types of geographic regions. Do these regions coincide with the regions
with the most fish that we discussed in Fish and Fisheries?
1 April 2009 - Invertebrates:
The Other Marine Food Source
Problem 24. Shrimp
farming appears to be an ideal way to avoid the problems of over
fishing of wild shrimp. But is it all beneficial? What are the environmental
disadvantages of shrimp farming? Please cite evidence for your conclusions.
3 April 2009 - Fisheries
Problem 25. What
is Texas government doing to reduce over fishing of shrimp and environmental
problems of shrimping?
Recreational regulations for shrimp are in the shrimp
regulations from the Texas
Parks and Wildlife. Commercial regulations are in the Commercial
Fishing Guide. More information is in the Texas
Shrimp Industry Report (5.9 MB) of Sept 2002, and 2005
Annual Report (1.5 MB).
6 April 2009 - Test
This is an open book test covering coastal erosion and
Every year, millions of people worldwide begin living near
the shore, joining the billion or so people already living in the coastal
zone. What is the impact of all these people?
8 April 2009- The Coastal
How does the limit of submerged lands under the control of Texas differ
from that of all other states except Florida, and why?
10 April 2009 - Reading
Day, No Class Today
13 April 2009 - Introduction
to Coastal Pollution
Problem 27. What are the
most important pollution problems in Texas coastal waters?
15 April 2009 - Sources
of Coastal Pollution
Problem 28. List common
activities that you do that increase pollution of Texas' coastal waters.
Report Outline Due. Please
provide me with a detailed, one-page outline and summary of what your
team will include in your end-of-semester report. Your end-of-semester
report is due the day of your presentation.
17 April 2009 - Alien
Problem 29. Find
information about one alien species that has caused great damage
along a coast of any country. What is the species, when was it introduced,
and what damage has it caused?
20 April 2009 - Harmful
Problem 30. What are some
effects on human health caused by harmful algal blooms?
Spills and Aftermath
Problem 31. What was the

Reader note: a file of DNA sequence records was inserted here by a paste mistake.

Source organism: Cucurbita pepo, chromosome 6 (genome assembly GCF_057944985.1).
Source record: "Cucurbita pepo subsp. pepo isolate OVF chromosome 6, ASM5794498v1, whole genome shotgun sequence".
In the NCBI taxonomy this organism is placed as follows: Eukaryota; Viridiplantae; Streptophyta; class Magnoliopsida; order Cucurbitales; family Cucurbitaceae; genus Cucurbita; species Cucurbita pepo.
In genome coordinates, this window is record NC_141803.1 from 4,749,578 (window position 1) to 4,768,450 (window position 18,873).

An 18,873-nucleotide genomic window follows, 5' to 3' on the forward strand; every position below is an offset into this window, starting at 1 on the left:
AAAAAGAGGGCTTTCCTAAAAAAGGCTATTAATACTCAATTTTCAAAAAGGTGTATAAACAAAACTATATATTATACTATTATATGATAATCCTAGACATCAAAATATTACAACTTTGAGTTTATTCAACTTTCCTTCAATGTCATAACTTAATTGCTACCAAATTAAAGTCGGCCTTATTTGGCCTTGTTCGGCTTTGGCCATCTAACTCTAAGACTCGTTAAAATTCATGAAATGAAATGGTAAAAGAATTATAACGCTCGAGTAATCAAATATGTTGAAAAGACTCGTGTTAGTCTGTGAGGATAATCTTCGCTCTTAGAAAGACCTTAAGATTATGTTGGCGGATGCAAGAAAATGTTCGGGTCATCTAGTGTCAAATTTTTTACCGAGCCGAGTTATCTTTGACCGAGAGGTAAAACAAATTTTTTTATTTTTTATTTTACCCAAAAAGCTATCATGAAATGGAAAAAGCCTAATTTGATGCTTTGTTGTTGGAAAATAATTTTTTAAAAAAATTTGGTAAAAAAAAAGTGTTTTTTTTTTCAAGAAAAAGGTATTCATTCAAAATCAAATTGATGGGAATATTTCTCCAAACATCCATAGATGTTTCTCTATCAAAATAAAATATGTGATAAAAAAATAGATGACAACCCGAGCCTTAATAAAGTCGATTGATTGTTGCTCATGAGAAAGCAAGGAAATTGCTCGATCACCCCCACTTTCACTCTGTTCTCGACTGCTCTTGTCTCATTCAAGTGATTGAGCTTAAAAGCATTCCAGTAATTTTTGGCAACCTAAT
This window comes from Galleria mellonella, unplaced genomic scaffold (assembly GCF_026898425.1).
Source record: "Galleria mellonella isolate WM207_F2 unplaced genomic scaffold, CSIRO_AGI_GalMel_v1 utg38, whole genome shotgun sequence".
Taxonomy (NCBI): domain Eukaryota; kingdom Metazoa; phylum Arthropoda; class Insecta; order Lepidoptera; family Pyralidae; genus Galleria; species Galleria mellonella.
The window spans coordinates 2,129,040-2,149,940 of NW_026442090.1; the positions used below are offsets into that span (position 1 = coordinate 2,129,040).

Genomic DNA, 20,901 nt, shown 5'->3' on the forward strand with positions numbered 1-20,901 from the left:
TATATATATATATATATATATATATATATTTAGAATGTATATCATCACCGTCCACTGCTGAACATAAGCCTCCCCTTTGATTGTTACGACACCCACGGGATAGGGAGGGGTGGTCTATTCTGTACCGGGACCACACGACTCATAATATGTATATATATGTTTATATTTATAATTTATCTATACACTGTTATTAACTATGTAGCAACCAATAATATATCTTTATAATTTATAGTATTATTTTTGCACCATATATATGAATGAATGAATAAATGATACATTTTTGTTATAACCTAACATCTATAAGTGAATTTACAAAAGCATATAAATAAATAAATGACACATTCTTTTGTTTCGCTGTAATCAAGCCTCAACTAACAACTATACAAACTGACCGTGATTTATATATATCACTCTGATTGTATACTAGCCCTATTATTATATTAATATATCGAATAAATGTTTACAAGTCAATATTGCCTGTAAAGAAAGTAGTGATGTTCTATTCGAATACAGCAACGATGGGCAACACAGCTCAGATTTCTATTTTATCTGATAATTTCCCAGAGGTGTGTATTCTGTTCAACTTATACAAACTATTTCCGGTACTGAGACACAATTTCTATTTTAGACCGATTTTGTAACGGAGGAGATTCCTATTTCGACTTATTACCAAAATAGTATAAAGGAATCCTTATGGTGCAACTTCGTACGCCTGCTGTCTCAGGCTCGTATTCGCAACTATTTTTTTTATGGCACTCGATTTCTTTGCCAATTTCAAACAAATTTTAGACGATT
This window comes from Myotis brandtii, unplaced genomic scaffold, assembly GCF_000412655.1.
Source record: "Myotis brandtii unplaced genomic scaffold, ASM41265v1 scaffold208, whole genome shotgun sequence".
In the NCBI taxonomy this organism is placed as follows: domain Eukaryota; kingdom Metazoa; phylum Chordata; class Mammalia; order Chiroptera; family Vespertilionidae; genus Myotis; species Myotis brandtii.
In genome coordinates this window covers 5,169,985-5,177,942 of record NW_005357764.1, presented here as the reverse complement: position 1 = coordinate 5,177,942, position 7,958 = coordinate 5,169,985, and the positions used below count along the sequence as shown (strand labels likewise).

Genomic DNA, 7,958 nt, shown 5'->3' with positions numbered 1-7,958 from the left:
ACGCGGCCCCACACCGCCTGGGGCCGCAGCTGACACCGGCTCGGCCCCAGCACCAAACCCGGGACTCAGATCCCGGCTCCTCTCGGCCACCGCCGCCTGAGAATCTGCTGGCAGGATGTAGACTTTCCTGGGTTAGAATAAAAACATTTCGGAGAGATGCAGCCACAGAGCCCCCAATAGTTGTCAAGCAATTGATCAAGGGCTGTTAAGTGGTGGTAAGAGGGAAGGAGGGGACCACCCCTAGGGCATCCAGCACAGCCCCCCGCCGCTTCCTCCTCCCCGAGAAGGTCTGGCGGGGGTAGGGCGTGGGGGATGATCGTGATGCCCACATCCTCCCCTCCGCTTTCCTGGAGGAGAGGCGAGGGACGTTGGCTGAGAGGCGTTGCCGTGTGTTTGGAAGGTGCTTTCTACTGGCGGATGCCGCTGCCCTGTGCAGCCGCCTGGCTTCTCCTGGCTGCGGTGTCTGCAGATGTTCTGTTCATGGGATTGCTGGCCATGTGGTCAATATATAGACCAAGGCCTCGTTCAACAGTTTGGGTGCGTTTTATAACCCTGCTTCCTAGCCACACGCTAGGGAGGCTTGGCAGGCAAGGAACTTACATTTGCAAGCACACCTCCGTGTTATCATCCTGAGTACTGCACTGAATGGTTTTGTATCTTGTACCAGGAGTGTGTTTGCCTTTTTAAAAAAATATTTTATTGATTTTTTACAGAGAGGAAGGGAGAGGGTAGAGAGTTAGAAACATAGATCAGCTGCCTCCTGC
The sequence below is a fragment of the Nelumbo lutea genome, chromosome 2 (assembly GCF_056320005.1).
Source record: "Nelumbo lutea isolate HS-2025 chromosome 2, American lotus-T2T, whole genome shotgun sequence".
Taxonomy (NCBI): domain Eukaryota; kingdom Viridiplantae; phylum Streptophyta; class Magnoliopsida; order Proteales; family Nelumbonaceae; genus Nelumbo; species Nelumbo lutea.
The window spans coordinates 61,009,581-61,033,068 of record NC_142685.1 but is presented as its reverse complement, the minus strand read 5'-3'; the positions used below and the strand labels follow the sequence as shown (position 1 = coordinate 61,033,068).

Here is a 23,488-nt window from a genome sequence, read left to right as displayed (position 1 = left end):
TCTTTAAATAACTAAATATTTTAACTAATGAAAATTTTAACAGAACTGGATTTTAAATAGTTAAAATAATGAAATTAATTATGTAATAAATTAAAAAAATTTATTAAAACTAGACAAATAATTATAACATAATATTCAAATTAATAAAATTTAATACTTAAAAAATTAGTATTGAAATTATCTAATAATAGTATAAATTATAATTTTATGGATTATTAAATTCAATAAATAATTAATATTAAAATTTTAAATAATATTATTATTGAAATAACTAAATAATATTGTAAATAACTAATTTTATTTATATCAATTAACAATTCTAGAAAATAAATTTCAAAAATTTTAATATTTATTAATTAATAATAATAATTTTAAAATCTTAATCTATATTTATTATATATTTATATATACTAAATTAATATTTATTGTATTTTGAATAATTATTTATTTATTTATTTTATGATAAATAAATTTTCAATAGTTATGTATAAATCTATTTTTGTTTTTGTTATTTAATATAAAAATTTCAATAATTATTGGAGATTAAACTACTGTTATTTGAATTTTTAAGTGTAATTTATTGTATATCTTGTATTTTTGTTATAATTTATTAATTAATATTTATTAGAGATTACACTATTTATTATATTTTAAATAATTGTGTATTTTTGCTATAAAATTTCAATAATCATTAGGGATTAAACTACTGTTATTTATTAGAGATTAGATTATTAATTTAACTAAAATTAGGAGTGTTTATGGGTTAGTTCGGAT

long-term result of the largest oil spill in US waters, the Valdez
spill in Prince Williams Sound Alaska?
24 April 2009 - No Class Today
Please work with your team on your presentation.
27 April 2009 - Coastal
Pollution Policy Issues
Problem 32. Explain why
what happens in Brazos County must be considered when devising a plan
for managing Galveston Bay
29 April 2009 - During Class Time:
Meet with Your Team to Prepare Presentation or Take Make-Up Exam
Presentation of Reports
To be fair to all groups, you will have exactly 10 minutes
for your presentation. I will time your presentation and ask you to stop
after 10 minutes. You will not be interrupted during your presentation.
I will use 1-2 minutes for questions after the presentation. Please give
me a written copy of your report at the time of your presentation. All team
members must sign the report. If you will use the computer for the presentation, please
put your talk on the computer before class. There will not be time
during class. I suggest you bring the presentation on a URL thumb drive.
I suggest you practice your presentation to
stay on time.
1 May 2009 - Presentation of Reports
- 10:20 AM: Team 1: Andrew Flanagan,
Kasey Johnson, Chris Kerr, and Sidney King: Energy and Our Ocean.
- 10:32 AM: Team 2: Chad Barber, Steven
Carrell, Travis Condit, Evan Greene: The Iron Hypothesis.
- 10:44 AM: Team 3: Matt Brumley, Chris
Williams, and Celeste Wyble: Pollution Caused by Hurricane Ike.
- 10:56 AM: Team 4: Sarah Brock,
Alvin Johnson, Maria Mendoza, and Michael Messina: Overfishing of Alaskan
4 May 2009 - Presentation of Reports
- 10:20 AM: Team 5: Chris
Harrison, Jonathan Leon, Nicole Minicone, and Cynthia Vittone: Beach
Erosion and Replenishment in Galveston.
- 10:32 AM: Team 6: Samuel
Barnes, Ryan Keel, Jeff Mladenka, and Michael McCormack: Decline of Flounder
in the Gulf of Mexico.
- 10:44 AM: Team 7: Dane Byrd,
Joshua Frantz, and Justin Hermiston, and Cedric Ling: Beach Nourishment.
A Final Thought
Now that the course is ending, what will you do next?
"Choose your reality
with careful thought and emotion, and then take the next necessary
step–that of responsible action,
achieving balance by combining wisdom and compassion... By our individual
thoughts and dreams we create the world around us in a very real
Eve Bruce in Shaman, M.D. (2002), page 170.
You have gained some wisdom about the ocean, and compassion
for the creatures who live in it. What future ocean will you help create?
12 May 2009 - FINAL EXAMINATION
8:00 AM - 10:00 AM
4 May, 2009